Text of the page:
The Health Ministry wants to make the swine flu vaccine accessible to all citizens, including children over the age of three, free of charge. Health Minister Dana Jurásková is planning to put the proposal to the government and National Security Council on Monday. The vaccines would be available at vaccination centres around the country and everyone would be eligible to get the shot. Pregnant women and children would be encouraged to consult the matter with their doctors. The Czech health authorities have been left with large stocks of the vaccine after the vast majority of those eligible to get it refused the offer for fear of possible side-effects.
A poll conducted by the CVVM agency suggests that if general elections
were held today the Social Democrats would have a strong lead with 33
percent of the vote. The Civic Democrats would get 20 percent, followed by
the Communist Party with 14 percent and TOP 09 with 12 percent of the vote.
Three other parties stand a chance of crossing the 5 percent threshold needed to win seats in Parliament – Public Affairs, the Greens and Christian Democrats who would win 5 to 6 percent of the vote each.
The chairman of the lower house, Miloslav Vlček, has called a special session of Parliament for next week in an effort to get controversial social spending issues back on its agenda. The move comes after the lower house was deadlocked by hours of filibustering and right-wing politicians refused to vote on bills which would increase the precariously high state deficit. The centre-right Civic Democrats even proposed that the Chamber of Deputies should avoid any controversial issues and not make any crucial decisions until May’s general elections. However the party recently softened its stand on maternity benefits, saying that if there was overwhelming support for the proposal to maintain maternity benefits at last year’s level it would not block the bill. The level of maternity benefits became an issue of contention after caretaker finance minister Eduard Janota proposed their reduction within widespread cost-cutting measures.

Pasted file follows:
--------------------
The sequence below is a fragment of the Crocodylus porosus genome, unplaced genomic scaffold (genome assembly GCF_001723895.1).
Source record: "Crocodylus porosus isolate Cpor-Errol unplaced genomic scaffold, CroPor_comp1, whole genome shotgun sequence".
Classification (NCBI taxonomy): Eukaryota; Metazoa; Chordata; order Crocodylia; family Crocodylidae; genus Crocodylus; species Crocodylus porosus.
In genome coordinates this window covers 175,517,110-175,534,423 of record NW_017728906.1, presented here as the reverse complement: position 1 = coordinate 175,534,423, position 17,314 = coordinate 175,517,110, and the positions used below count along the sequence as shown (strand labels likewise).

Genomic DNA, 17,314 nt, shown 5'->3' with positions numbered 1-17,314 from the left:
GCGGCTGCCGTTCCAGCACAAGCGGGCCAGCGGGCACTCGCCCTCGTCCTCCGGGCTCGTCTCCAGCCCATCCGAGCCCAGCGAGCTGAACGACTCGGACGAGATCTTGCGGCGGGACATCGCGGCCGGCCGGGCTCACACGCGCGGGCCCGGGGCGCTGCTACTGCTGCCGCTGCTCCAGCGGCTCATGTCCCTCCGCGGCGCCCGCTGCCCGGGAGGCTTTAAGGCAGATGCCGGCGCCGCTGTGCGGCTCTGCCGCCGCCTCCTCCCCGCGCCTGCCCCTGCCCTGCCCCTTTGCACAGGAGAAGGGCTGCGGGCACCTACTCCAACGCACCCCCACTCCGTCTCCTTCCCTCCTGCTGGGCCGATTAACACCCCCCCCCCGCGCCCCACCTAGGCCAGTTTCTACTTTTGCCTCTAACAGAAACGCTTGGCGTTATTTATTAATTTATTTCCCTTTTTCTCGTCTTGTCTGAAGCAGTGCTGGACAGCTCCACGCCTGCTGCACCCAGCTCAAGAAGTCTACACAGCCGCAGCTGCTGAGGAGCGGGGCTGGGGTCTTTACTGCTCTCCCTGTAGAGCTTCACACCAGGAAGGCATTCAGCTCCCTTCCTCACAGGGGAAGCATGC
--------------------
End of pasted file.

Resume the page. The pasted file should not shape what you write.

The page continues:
The Czech Defense Ministry is seeking to acquire a Czechoslovak-made veteran LTP 38 tank from Peru for Prague’s Technical Museum. Negotiations are underway with the town of Mollendo which currently owns the tank, presumably the last one of several dozen that were made on commission for Peru in 1938. Thanks to their Scania motor and fine-tuning the tanks were suitable for use in mountainous terrain. The Czech Defense Ministry is prepared to pay the town 50,000 US dollars for the veteran.
Local governments are protesting against a bill which would allow the country’s Supreme Audit Office to look into their financing. The bill, which Parliament recently approved in its first reading, was drafted by the two strongest political parties as a key tool in combating widespread corruption. Local governments have attacked the proposed change on the argument that a lower-level control mechanism is already in place and that giving the same powers to the Supreme Audit Office would only double the amount of bureaucracy for local administrations. For the present time the work of the Supreme Audit Office is largely restricted to auditing state financing.